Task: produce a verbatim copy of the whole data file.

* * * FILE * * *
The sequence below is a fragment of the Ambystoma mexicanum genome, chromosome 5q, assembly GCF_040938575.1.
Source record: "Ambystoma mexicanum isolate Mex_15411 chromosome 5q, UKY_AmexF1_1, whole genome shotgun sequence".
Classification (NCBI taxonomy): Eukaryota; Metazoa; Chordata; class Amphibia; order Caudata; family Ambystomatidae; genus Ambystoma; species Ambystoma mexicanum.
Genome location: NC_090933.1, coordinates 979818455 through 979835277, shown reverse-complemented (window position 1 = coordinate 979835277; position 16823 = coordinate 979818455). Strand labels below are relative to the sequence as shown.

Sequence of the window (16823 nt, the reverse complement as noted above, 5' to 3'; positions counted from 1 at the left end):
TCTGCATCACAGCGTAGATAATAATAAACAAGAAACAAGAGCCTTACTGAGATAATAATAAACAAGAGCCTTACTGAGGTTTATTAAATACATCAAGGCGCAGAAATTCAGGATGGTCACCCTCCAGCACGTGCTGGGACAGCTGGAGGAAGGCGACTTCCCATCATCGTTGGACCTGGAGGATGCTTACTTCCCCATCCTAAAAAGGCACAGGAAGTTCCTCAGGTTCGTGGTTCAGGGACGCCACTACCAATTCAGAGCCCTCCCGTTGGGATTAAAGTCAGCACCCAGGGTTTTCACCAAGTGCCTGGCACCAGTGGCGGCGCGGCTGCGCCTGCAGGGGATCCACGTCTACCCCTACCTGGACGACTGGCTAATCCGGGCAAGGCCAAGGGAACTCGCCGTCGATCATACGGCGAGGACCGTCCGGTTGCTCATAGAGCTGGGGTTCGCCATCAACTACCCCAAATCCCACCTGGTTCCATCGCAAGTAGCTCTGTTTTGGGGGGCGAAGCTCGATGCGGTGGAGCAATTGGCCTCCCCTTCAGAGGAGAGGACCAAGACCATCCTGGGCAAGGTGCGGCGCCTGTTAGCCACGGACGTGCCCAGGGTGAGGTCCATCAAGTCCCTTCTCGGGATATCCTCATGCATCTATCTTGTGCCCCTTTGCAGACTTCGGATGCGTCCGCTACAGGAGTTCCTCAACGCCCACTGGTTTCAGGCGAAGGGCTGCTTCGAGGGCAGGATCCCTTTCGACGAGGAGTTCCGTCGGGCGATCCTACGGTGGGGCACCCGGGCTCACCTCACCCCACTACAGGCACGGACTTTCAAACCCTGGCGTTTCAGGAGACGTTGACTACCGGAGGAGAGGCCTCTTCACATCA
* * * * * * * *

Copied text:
The sequence below is a fragment of the Ambystoma mexicanum genome, chromosome 5q, assembly GCF_040938575.1.
Source record: "Ambystoma mexicanum isolate Mex_15411 chromosome 5q, UKY_AmexF1_1, whole genome shotgun sequence".
Classification (NCBI taxonomy): Eukaryota; Metazoa; Chordata; class Amphibia; order Caudata; family Ambystomatidae; genus Ambystoma; species Ambystoma mexicanum.
Genome location: NC_090933.1, coordinates 979818455 through 979835277, shown reverse-complemented (window position 1 = coordinate 979835277; position 16823 = coordinate 979818455). Strand labels below are relative to the sequence as shown.

Sequence of the window (16823 nt, the reverse complement as noted above, 5' to 3'; positions counted from 1 at the left end):
TCTGCATCACAGCGTAGATAATAATAAACAAGAAACAAGAGCCTTACTGAGATAATAATAAACAAGAGCCTTACTGAGGTTTATTAAATACATCAAGGCGCAGAAATTCAGGATGGTCACCCTCCAGCACGTGCTGGGACAGCTGGAGGAAGGCGACTTCCCATCATCGTTGGACCTGGAGGATGCTTACTTCCCCATCCTAAAAAGGCACAGGAAGTTCCTCAGGTTCGTGGTTCAGGGACGCCACTACCAATTCAGAGCCCTCCCGTTGGGATTAAAGTCAGCACCCAGGGTTTTCACCAAGTGCCTGGCACCAGTGGCGGCGCGGCTGCGCCTGCAGGGGATCCACGTCTACCCCTACCTGGACGACTGGCTAATCCGGGCAAGGCCAAGGGAACTCGCCGTCGATCATACGGCGAGGACCGTCCGGTTGCTCATAGAGCTGGGGTTCGCCATCAACTACCCCAAATCCCACCTGGTTCCATCGCAAGTAGCTCTGTTTTGGGGGGCGAAGCTCGATGCGGTGGAGCAATTGGCCTCCCCTTCAGAGGAGAGGACCAAGACCATCCTGGGCAAGGTGCGGCGCCTGTTAGCCACGGACGTGCCCAGGGTGAGGTCCATCAAGTCCCTTCTCGGGATATCCTCATGCATCTATCTTGTGCCCCTTTGCAGACTTCGGATGCGTCCGCTACAGGAGTTCCTCAACGCCCACTGGTTTCAGGCGAAGGGCTGCTTCGAGGGCAGGATCCCTTTCGACGAGGAGTTCCGTCGGGCGATCCTACGGTGGGGCACCCGGGCTCACCTCACCCCACTACAGGCACGGACTTTCAAACCCTGGCGTTTCAGGAGACGTTGACTACCGGAGGAGAGGCCTCTTCACATCA